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06 March 2020 | Story Valentino Ndaba | Photo Stephen Collett
Lesetja Kganyago, Governor of the South African Reserve Bank
Reserve Bank Governor, Lesetja Kganyago, presented a public lecture at the UFS on 4 March 2020.

With a 7% fiscal deficit on the Gross Domestic Product (GDP) projected by the National Treasury for the 2020/21 financial year, it would not take long to arrive at a dangerous level of debt at the rate that South Africa is borrowing. Although the South African Reserve Bank Governor, Lesetja Kganyago, does not consider a debt to GDP rate of 60% a disaster, he did express his concern regarding the country’s fiscal deficits being over 6% of the GDP.

Governor Kganyago presented a public lecture at the University of the Free State (UFS) on 4 March 2020, focusing on how we should use macro-economic policy and its role in our economic growth problem.

Unsustainable policies 
South Africa’s fiscal situation is not about tight monetary policy. According to the Governor: “Weak growth is endogenous in our fiscal problems. We cannot keep doing what we are doing and hope that growth will recover and save us. Growth is low, in large part, because of unsustainable policy.”

Avoiding an impending crisis
To address the problem, as a policymaker with more than 20 years’ experience, the Governor suggested that the recommendations made by Minister Tito Mboweni be taken into consideration. “The Minister of Finance, Tito Mboweni, is a man who says things that are true even when they are unpopular. His message is that we have to reduce spending and he is right to put this at the centre of our macro-economic debate,” said Governor Kganyago.

The state needs a radical economic turnaround strategy which is able to diminish the risk of losing market access and being forced to ask the International Monetary Fund for help. Governor Kganyago is positive that such a reformative tactic would go beyond monetary policy and ensure that the interest bill ceases to claim more of South Africa’s scarce resources. 

News Archive

Largest group on African continent introduced to Sign Language
2016-07-05

Description: z UFS101 SASL Tags: z UFS101 SASL

The introduction of basic Sign Language
as part of the UFS101 course was a great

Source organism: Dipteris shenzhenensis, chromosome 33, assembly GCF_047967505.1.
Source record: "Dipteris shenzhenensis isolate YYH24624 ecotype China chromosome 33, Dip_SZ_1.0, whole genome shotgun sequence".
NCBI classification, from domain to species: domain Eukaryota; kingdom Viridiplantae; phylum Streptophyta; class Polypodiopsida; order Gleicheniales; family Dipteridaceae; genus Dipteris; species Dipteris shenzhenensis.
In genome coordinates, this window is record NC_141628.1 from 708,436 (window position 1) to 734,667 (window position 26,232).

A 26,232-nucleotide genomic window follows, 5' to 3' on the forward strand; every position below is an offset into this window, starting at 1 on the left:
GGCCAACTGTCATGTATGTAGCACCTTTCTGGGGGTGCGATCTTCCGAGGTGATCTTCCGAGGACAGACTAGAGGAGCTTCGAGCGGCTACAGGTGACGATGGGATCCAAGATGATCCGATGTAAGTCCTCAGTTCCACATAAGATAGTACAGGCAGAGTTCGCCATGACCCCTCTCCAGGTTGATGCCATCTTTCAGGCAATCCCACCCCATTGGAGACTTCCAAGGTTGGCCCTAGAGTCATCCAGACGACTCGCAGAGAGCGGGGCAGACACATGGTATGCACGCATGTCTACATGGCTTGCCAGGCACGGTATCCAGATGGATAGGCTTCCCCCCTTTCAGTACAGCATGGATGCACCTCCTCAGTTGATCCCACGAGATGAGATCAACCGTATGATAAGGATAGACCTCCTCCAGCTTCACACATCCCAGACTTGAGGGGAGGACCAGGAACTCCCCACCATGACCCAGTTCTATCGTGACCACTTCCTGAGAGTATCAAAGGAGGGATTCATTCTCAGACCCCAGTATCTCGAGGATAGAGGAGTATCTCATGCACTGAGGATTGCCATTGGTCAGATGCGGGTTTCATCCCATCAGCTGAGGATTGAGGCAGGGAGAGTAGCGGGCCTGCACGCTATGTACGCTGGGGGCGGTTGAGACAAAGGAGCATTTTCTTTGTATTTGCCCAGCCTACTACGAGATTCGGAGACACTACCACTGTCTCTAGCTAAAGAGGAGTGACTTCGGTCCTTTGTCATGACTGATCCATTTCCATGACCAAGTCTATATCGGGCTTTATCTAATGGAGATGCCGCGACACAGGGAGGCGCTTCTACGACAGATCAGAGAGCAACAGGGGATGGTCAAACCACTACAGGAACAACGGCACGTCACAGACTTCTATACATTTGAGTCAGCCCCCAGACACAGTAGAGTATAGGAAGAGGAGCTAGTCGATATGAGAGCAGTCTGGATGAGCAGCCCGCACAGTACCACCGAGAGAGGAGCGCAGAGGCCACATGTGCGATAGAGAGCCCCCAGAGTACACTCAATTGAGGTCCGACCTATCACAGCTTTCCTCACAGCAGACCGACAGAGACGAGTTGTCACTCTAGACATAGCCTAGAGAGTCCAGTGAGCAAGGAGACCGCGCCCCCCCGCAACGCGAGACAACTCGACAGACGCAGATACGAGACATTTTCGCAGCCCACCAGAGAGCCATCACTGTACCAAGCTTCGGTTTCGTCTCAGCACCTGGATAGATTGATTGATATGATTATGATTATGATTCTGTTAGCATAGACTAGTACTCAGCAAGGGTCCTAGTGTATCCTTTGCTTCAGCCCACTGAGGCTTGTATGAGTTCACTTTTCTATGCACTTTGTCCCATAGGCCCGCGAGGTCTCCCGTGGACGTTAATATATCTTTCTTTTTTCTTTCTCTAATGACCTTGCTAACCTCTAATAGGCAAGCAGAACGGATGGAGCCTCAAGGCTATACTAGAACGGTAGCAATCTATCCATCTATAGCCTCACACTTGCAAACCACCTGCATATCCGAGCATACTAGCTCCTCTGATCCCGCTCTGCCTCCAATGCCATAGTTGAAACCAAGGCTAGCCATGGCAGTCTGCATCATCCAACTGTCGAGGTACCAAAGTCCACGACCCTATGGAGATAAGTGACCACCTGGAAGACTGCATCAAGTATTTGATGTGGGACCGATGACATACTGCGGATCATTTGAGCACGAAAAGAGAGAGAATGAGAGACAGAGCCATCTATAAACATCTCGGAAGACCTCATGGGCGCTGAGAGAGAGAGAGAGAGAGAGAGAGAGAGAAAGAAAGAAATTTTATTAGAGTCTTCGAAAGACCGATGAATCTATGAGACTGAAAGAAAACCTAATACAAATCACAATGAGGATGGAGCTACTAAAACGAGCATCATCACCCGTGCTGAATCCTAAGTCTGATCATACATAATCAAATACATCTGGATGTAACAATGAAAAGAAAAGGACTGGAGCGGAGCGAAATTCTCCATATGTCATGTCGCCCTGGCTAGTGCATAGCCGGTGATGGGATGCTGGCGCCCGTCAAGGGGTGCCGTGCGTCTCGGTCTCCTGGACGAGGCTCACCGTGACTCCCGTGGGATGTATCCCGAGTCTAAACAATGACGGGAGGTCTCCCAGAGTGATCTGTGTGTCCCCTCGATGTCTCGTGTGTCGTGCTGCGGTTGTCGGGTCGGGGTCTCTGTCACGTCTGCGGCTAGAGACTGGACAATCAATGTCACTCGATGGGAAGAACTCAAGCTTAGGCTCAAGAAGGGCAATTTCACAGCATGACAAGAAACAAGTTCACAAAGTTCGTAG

success. From left are Susan Lombaard,
Annemarie le Roux, Tshisikhawe Dzivhani
(all from the Department of South African
Sign Language), and Lauren Oosthuizen
(UFS101).

Photo: Leonie Bolleurs

As a result of a new initiative at the University of the Free State (UFS), the largest group of students on the African continent took part in a first-year seminar which included Sign Language.

A total of 5400 students on the Bloemfontein Campus and 1000 on Qwaqwa Campus were taught basic Sign Language by Susan Lombaard, Acting Head of the Department of South African Sign Language, and her team members, Tshisikhawe Dzivhani, Annemarie le Roux, and Nicolene de Klerk.

It forms part of the UFS101 module presented to all first-year students. The initiative, begun in the first semester of 2016, will form part of UFS101 in future and was met with an overwhelmingly positive response.

Three segments of course

Sign Language was taught in three segments and positioned as large-class learning experiences in the Callie Human Centre (Bloemfontein Campus) and the Nelson Mandela Hall (Qwaqwa Campus). Students were taught about deaf culture, Sign Language theory, as well as how to sign their names, exchange pleasantries, and have a basic conversation.

A valuable skill to have

“It (the Sign Language experience) was very interesting and helpful,” said one of the students. “It is important to have the ability to communicate with all sorts of people, and to be able to help them in a crisis”. According to another, it sparked an interest in Sign Language. “It is a skill I will continue to use and try to learn more from it,” said a third.

Lombaard – in collaboration with the UFS101 team – will be presenting a paper related to this achievement at the DeafNet Africa Conference in Johannesburg, from 26 to 30 September 2016.

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